With the market posting its biggest monthly loss since September, we all could use a safe haven. As it turns out, AT&T (T) has beaten the market in all of the pullbacks since July 2011, and has also gained in the rallies:
AT&T has also outperformed the market year to date, and during these longer time periods:
So this must mean that the company has achieved some superb earnings to deserve this kind of support, right?
Wrong. AT&T had a bad 2011 fourth quarter, when it lost $1.13/share and its 2011 earnings fell over 79% vs. 2010. AT&T's trailing 12-month P/E of over 50 makes it look like a basket case, but the market has forgiven past blunders because of the company's projected 2012 and 2013 earnings growth -- which actually make AT&T look undervalued on a PEG (price/earnings growth) basis.
The mean estimate for 2012 is $2.20 (it's listed even higher, at $2.39, on some financial websites), which gives AT&T a very low 2012 PEG of .22. Its 2013 PEG of 0.92 is still below the 1.0 threshold:
Additional past EPS and sales data and price/book, however, don't show AT&T in a favorable light vs. its industry:
Financials: The telecom industry doesn't have strong management efficiency ratios as a whole. AT&T does have lower debt and better interest coverage and operating margin figures, however:
Dividends: Although the telecom sector may have lousy financial ratios, it is known for having high-dividend paying stocks, and AT&T holds its own in this area. With its 5%-plus dividend yield, AT&T is listed in the telecom section of our High-Dividend Stocks By Sector Tables.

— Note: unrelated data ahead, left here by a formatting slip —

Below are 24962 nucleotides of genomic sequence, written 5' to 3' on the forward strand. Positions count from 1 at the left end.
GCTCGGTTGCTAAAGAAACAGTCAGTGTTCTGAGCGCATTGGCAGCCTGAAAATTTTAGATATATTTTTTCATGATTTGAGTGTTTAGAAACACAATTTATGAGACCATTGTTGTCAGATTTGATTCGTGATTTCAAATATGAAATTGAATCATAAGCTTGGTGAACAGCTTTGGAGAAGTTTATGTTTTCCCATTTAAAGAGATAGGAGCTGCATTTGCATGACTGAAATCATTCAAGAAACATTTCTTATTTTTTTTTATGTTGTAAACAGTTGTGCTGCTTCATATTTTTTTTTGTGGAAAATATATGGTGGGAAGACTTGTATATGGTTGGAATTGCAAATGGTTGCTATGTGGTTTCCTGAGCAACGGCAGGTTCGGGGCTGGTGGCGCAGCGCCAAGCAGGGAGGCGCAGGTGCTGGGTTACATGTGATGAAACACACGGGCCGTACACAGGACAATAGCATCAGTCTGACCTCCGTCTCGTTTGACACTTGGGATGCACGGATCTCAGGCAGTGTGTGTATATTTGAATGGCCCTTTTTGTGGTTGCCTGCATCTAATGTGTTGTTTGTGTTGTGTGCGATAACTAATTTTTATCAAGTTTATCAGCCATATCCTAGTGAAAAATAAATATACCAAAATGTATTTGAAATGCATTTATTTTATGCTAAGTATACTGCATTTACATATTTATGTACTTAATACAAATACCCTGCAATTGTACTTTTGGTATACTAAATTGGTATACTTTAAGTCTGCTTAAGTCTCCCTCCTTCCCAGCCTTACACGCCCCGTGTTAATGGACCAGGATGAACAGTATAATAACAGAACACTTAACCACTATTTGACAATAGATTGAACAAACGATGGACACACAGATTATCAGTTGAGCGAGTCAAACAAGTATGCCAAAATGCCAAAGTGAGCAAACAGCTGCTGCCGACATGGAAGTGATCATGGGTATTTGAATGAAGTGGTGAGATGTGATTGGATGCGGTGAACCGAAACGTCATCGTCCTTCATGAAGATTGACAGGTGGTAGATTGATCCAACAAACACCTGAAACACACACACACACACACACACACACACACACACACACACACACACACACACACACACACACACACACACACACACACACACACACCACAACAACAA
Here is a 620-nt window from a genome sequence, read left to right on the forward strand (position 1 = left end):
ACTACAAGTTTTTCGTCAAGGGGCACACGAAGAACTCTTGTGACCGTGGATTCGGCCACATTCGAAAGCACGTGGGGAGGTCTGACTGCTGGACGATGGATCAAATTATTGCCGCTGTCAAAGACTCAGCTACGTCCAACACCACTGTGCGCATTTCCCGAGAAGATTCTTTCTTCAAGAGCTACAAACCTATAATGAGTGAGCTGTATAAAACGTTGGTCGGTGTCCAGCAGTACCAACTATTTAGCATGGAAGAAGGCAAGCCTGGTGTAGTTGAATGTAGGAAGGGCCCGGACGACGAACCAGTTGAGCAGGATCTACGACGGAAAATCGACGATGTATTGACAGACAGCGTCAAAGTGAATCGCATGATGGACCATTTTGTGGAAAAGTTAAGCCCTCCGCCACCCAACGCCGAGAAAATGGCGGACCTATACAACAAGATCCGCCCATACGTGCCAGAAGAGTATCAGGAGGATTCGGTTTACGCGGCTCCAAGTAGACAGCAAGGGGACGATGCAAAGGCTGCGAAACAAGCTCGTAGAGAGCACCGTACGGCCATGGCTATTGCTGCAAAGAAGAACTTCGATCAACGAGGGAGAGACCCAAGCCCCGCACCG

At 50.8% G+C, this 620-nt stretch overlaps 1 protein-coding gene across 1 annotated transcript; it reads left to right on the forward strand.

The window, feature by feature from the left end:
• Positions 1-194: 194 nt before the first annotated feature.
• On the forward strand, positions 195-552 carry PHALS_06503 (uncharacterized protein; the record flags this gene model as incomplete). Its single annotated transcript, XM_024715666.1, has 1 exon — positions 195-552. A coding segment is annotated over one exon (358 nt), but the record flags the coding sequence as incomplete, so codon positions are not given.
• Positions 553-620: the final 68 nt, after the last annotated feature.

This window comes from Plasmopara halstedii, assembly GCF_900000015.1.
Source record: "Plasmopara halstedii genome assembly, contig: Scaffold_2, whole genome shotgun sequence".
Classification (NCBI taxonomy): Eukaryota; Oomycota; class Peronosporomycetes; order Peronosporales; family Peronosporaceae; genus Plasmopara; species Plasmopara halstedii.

AT&T is a member of the Dividend Aristocrats, having increased its dividends for at least the past 25 consecutive years. 2012 is the 29th straight year AT&T has increased its dividends:
There are many high-options-yields trades in our Covered Calls Table, which we employ to improve upon a dividend stock's yield.
However, in AT&T's case, it may not be worth it. The company's low volatility means mainly low options premiums, even when they're "at the money," like this January 2013 $35.00 call option. The danger here is that your shares of AT&T might easily be assigned/sold away before you collect all of the three quarterly dividends, since AT&T's price is only is only $0.70 below the $35.00 call strike price:
Here's the conundrum: AT&T has done well in rallies and pullbacks, but it's also very near its 52-week high, which is not the time when a typical value investor would buy it.
If you're wary of "buying too high," a better alternative way to profit might be selling cash secured puts below AT&T's current price. You won't participate in potential price gains or dividends, but you will get paid the put premium now vs. waiting for the quarterly payouts and possible price appreciation.
This January 2013 $34.00 put option trade below offers a higher short-term payout than AT&T's three quarterly dividends over the next nine months. Your maximum profit is the $2.36 put premium, vs. the $1.32 in dividends you'd receive if you owned the stock. You'll have a $31.64 breakeven, which is closer to AT&T's 200-day average of $29.47.
You can see more details for this and over 30 high-yield cash secured puts trades in our Cash Secured Puts Table.
Disclaimer: This article is written for informational purposes only and isn't intended as investment advice.